James Comey is about to be ubiquitous. His book will be published next week, and parts may leak this week. Starting Sunday, he will begin an epic publicity tour, including interviews with Stephen Colbert, David Remnick, Rachel Maddow, Mike Allen, George Stephanopoulos and “The View.”
.. Yet anybody who’s read Greek tragedy knows that strengths can turn into weaknesses when a person becomes too confident in those strengths. And that’s the key to understanding the very complex story of James Comey... Long before he was a household name, Comey was a revered figure within legal circles... But he was more charismatic than most bureaucrats — six feet eight inches tall, with an easy wit and refreshing informality. People loved working for him... If you read his 2005 goodbye speech to the Justice Department, when he was stepping down as George W. Bush’s deputy attorney general, you can understand why. It’s funny, displaying the gifts of a storyteller. It includes an extended tribute to the department’s rank and file, like “secretaries, document clerks, custodians and support people who never get thanked enough.” He insists on “the exact same amount of human dignity and respect” for “every human being in this organization,”.. Above all, though, the speech is a celebration of the department’s mission... Many Justice Department officials, from both parties, have long believed that they should be more independent and less political than other cabinet departments. Comey was known as an evangelist of this view... Comey sometimes chided young prosecutors who had never lost a case, accusing them of caring more about their win-loss record than justice. He told them they were members of the Chicken Excrement Club.. Most famously, in 2004, he stood up to Bush and Dick Cheney over a dubious surveillance program.
But as real as Comey’s independence and integrity were, they also became part of a persona that he cultivated and relished... Comey has greater strengths than most people. But for all of us, there is a fine line between strength and hubris.
Some people seem to sift through information with high sensitivity, but low specificity—spotting connections that others can’t, and perhaps some that aren’t even there.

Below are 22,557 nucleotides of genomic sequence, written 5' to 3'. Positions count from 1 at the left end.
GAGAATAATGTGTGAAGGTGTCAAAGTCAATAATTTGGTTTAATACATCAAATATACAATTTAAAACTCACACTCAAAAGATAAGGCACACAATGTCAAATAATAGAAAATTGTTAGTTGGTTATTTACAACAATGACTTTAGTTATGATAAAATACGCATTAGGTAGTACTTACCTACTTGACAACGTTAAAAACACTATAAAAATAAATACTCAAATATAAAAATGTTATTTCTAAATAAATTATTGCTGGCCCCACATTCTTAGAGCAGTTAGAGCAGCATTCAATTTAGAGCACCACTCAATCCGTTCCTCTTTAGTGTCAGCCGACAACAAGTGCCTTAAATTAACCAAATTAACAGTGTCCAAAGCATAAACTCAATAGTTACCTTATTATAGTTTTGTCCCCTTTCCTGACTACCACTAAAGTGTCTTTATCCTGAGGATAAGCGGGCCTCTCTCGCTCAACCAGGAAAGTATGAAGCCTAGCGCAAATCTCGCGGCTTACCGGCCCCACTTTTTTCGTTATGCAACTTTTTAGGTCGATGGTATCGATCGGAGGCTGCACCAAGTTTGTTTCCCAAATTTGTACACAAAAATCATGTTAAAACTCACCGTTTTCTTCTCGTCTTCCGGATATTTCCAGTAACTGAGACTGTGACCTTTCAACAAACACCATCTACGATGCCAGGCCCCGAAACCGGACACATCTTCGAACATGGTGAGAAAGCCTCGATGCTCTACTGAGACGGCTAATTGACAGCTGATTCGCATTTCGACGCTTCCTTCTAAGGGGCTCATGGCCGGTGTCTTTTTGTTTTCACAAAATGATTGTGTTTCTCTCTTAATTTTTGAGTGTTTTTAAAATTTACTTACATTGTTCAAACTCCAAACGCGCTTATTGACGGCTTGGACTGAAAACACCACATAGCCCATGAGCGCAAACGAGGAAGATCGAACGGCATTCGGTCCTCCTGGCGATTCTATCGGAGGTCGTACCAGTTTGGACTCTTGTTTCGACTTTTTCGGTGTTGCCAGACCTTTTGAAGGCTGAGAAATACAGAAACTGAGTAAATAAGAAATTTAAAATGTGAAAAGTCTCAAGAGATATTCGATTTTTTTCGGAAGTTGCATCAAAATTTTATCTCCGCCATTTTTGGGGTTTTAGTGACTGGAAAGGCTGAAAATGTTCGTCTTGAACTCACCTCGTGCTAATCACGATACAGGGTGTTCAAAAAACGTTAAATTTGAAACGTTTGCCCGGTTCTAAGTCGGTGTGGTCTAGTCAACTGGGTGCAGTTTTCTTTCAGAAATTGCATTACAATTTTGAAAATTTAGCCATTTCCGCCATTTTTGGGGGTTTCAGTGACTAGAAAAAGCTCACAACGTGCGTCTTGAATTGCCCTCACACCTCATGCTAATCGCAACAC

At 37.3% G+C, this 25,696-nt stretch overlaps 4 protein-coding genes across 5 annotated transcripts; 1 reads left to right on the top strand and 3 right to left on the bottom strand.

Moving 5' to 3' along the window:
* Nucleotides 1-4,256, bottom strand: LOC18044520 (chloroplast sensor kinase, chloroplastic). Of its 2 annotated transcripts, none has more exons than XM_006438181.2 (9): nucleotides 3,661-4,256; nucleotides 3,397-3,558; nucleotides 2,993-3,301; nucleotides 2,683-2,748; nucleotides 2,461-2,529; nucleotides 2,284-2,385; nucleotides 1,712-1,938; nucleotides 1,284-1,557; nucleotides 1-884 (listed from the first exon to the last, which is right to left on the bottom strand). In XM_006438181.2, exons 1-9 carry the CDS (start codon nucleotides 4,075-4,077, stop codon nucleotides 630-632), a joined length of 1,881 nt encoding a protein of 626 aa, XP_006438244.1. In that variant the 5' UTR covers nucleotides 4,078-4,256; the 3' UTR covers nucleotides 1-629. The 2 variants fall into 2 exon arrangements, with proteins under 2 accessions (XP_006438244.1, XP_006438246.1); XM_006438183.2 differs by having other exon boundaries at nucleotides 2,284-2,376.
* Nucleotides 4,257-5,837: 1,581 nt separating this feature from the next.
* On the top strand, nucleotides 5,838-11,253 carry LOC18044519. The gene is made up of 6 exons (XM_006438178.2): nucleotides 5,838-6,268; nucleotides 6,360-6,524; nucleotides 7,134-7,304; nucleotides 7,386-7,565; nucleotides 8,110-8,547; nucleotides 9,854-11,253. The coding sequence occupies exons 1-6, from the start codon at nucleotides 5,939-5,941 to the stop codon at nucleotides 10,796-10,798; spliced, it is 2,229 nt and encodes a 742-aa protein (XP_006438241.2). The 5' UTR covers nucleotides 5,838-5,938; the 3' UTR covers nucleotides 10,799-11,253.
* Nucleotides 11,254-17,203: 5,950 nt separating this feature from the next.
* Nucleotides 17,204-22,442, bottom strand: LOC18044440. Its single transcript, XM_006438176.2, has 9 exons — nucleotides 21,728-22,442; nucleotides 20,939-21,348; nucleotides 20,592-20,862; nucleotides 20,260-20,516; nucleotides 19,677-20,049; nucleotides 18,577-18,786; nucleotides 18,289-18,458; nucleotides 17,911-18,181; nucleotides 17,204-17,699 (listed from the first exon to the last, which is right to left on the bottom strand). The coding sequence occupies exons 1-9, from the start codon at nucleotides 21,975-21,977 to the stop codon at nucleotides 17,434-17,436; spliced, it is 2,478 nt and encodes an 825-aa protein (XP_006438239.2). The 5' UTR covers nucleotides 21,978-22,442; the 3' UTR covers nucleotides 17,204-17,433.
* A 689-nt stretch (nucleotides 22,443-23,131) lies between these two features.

Then there’s the legendary investigative reporter Seymour Hersh.
.. But critics allege that some of his work—particularly stories written without the fact-checking apparatus of The New Yorker, like his biography of JFK, or his investigation of the killing of Osama bin Laden—shows excessive credulousness.
.. Stanley McChrystal, then Flynn’s boss, harnessed his remarkable capacity for drawing connections while working to contain it, Priest reported:
He “boxed him in,” someone who had worked with both men told me last week, by encouraging Flynn to keep his outbursts in check and surrounding him with subordinates who would challenge the unsubstantiated theories he tended to indulge.
.. McChrystal saw the extraordinary value in Flynn’s sensitivity, recognizing that Flynn might spot things others would miss, so long as he was embedded in a system that could supplement it with specificity, knocking down suppositions and leaving only the solid claims standing. But, as The New York Times wrote, once Flynn found himself in command of the Defense Intelligence Agency, his sensitivity was no longer balanced by specificity—there was no one to steer him away from false positives:
.. His critics tell a different story, describing a man who brooked little dissent, and indulged in conspiratorial thinking
.. Jason Criss Howk, who worked with him in Afghanistan, called him as an “eager listener who quickly saw flaws in plans and questioned ideas that were weak.”
.. Sarah Chayes, who also worked with Flynn in Afghanistan, described him to the Timesas “a very talented information gatherer” whose “thinking process is not sufficiently analytical to test some streams against others and make sense of it, or draw consistent conclusions.”
.. But the question isn’t whether Flynn is the right choice, but whether Trump will scope and define his job in the right way—enabling him to succeed. At JSOC, he reported to a commander who apparently demanded that he discipline his outbursts and empowered his subordinates to rigorously test his ideas. He performed brilliantly. At the DIA, by contrast, he ran his own show, and reportedly demanded that his subordinates validate his ideas. He was promptly forced out.
.. One way to read Flynn’s record is as a reminder that our greatest assets are often also our greatest flaws—and it’s the circumstances in which we’re placed that enable success, or trigger failure.